PICK: Winnipeg in seven games

Colorado Avalanche (2) vs. Seattle Kraken (7)

Why the Avalanche could win: As of Feb. 14, the Avs were 28-19-5. But something changed immediately after that; Colorado went on a six-game win streak after Valentine’s Day, and later in the season, they’d post another six-game win streak and a five-game win streak. As a result, the Avalanche finished the season 23-5-2 and soared through the Central Division standings to finish first and set up a showdown against the upstart Kraken.

The Avs had a top-10 offense this year (tied for 10th with 3.34 goals-for per game) and a top-10 defense (2.72 goals-against per game). The defending Cup champions are doing it without star forward Gabriel Landeskog, who will be out of action for at least the post-season with a severe knee injury. Nathan MacKinnon (69 assists, 111 points) remains a beast on offense, and so does star winger Mikko Rantanen (55 goals, 105 points) and star defenseman Cale Makar (49 assists, 66 points in 60 games). That’s a lot of players for the opposition to try and keep off the scoresheet.

The Avs now look almost exactly like the Colorado team that won it all last spring. They have excellent balance – their second line is one of the best in the league – and they’re getting sufficient goaltending from Alexandar Georgiev (40-16-6, 2.53 GAA, .919 SP). The Avs can generate more than enough offense to win, and they have the swagger back in their game. Seattle is a great story this season, but the Avalanche look ready to write a final chapter for them.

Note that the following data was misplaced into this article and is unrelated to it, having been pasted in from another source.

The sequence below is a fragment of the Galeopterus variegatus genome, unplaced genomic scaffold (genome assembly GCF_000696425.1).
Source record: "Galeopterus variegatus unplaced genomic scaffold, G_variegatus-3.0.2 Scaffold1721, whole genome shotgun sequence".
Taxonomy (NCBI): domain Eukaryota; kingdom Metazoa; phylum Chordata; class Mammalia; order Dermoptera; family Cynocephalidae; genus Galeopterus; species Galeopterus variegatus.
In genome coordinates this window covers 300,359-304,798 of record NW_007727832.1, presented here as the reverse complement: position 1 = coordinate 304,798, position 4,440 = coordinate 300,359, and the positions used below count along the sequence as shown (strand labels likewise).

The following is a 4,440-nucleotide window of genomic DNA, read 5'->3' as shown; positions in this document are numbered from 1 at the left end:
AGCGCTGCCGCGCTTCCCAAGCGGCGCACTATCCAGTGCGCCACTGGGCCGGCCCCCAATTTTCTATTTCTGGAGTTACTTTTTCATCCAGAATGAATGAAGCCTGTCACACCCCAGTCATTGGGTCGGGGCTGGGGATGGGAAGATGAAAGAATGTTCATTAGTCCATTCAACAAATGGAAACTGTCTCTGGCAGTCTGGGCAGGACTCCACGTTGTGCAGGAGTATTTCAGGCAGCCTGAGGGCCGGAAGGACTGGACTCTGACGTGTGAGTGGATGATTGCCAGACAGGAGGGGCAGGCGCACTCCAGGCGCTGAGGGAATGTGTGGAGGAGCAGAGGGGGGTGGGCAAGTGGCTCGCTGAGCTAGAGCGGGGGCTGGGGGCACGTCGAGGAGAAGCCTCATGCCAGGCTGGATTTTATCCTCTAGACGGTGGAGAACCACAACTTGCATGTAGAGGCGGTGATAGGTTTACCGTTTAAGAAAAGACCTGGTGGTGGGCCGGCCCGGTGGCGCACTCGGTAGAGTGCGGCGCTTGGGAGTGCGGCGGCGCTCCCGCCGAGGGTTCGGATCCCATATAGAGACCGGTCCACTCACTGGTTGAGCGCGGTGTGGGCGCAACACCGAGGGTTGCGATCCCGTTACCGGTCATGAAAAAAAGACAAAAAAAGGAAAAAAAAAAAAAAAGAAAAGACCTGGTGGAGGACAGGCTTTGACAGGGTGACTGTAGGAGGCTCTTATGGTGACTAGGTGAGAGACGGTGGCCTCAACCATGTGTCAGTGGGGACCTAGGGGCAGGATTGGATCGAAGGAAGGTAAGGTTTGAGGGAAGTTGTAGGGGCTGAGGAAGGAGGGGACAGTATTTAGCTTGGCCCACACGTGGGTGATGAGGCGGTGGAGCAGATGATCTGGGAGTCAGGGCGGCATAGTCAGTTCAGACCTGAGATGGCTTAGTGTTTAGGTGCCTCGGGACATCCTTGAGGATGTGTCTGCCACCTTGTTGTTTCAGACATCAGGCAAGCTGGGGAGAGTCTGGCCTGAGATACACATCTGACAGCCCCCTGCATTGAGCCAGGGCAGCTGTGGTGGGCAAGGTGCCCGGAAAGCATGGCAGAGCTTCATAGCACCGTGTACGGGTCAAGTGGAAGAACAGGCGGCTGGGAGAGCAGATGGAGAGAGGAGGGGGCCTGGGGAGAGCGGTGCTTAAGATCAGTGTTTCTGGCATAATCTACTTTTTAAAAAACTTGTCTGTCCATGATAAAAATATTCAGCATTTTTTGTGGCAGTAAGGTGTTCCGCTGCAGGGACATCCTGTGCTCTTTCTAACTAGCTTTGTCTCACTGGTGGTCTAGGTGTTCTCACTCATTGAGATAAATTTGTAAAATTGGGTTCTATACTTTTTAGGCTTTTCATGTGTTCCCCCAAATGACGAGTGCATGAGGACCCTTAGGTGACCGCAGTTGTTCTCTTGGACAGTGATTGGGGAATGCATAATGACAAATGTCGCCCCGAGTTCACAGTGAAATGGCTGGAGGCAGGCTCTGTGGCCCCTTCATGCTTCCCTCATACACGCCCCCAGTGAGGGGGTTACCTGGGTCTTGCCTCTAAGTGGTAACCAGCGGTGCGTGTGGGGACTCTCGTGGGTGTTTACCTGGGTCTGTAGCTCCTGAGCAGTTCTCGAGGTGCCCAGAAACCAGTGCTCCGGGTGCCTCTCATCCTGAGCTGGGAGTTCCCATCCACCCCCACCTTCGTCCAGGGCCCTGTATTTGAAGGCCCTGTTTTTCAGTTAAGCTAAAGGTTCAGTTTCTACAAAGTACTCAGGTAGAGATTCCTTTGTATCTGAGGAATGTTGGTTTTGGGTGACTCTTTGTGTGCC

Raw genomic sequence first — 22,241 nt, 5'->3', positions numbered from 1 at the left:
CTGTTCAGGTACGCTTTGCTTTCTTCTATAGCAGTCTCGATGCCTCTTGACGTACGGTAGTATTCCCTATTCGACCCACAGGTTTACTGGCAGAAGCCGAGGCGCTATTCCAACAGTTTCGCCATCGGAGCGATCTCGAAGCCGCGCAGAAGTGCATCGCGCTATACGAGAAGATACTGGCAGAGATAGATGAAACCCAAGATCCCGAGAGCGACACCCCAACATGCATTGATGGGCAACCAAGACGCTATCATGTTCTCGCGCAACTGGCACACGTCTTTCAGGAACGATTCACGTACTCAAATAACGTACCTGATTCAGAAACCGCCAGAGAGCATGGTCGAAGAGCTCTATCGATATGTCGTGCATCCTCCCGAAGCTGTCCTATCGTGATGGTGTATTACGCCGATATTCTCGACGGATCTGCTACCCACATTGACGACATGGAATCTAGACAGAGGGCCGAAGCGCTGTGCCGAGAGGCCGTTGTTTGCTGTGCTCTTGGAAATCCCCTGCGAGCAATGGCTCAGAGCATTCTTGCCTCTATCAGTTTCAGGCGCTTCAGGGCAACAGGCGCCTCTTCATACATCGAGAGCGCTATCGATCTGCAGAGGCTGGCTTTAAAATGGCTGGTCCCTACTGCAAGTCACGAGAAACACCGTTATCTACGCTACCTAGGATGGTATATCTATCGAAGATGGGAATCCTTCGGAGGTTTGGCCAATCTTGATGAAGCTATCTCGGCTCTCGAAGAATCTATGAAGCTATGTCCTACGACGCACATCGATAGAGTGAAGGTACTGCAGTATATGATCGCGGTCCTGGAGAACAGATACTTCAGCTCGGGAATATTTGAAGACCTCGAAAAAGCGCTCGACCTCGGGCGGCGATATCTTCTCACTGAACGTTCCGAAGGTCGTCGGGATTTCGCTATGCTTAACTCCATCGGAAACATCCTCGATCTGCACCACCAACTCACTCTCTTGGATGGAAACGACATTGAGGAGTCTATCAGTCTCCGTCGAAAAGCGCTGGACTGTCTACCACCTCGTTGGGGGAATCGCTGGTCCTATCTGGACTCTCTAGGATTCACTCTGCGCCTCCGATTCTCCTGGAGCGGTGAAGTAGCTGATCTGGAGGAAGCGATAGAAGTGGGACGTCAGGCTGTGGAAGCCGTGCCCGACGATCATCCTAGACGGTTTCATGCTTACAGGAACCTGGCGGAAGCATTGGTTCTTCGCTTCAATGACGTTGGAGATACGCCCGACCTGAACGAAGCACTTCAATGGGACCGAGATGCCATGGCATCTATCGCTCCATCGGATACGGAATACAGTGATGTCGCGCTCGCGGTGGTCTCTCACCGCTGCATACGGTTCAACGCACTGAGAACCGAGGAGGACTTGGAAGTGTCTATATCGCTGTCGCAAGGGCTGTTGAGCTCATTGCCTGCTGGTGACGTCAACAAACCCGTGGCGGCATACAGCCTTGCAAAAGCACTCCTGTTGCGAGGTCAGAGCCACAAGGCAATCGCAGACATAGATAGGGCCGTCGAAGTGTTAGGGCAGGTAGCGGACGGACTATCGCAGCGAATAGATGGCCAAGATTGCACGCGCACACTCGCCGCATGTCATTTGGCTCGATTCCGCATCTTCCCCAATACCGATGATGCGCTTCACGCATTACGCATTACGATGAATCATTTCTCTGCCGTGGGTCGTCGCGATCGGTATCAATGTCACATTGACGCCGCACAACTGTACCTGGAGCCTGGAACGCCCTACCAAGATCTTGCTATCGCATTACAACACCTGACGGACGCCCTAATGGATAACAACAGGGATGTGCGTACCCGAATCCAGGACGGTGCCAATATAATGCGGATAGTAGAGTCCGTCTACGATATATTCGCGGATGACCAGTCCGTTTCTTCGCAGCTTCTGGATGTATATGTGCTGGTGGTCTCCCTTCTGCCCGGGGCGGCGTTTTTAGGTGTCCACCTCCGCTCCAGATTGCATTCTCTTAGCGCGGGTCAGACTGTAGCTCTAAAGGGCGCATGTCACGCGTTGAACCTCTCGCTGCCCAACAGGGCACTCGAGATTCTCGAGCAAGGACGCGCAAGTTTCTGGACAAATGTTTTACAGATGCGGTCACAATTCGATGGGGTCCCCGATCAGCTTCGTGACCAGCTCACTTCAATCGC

Why the Kraken could win: As we said early this year, the Kraken are playing with house money this season. Nobody expected they would be in the playoffs, but the patchwork expansion roster, in just its second year of on-ice operation, was consistently good and propelled them into the first wild-card berth. Winning a round or two in the playoffs would be gravy for this franchise. But they’ll need tremendous performances from their top three lines and top two defense pairings to eliminate the Avalanche.

The key here for Seattle is to see how their defense corps adjusts to playoff hockey. Their defense has size – only one defenseman is shorter than 6-foot-2 – and they contribute on offense as well. If they punish Avs forwards who dare to stick around Georgiev’s net, get the puck up ice quickly and make offense happen, the Kraken may put a scare into Colorado. Nobody expected they’d be in this position, and few believe they’ll be in the second round and beyond, but they can play a pressure-free game and, perhaps, make history yet again.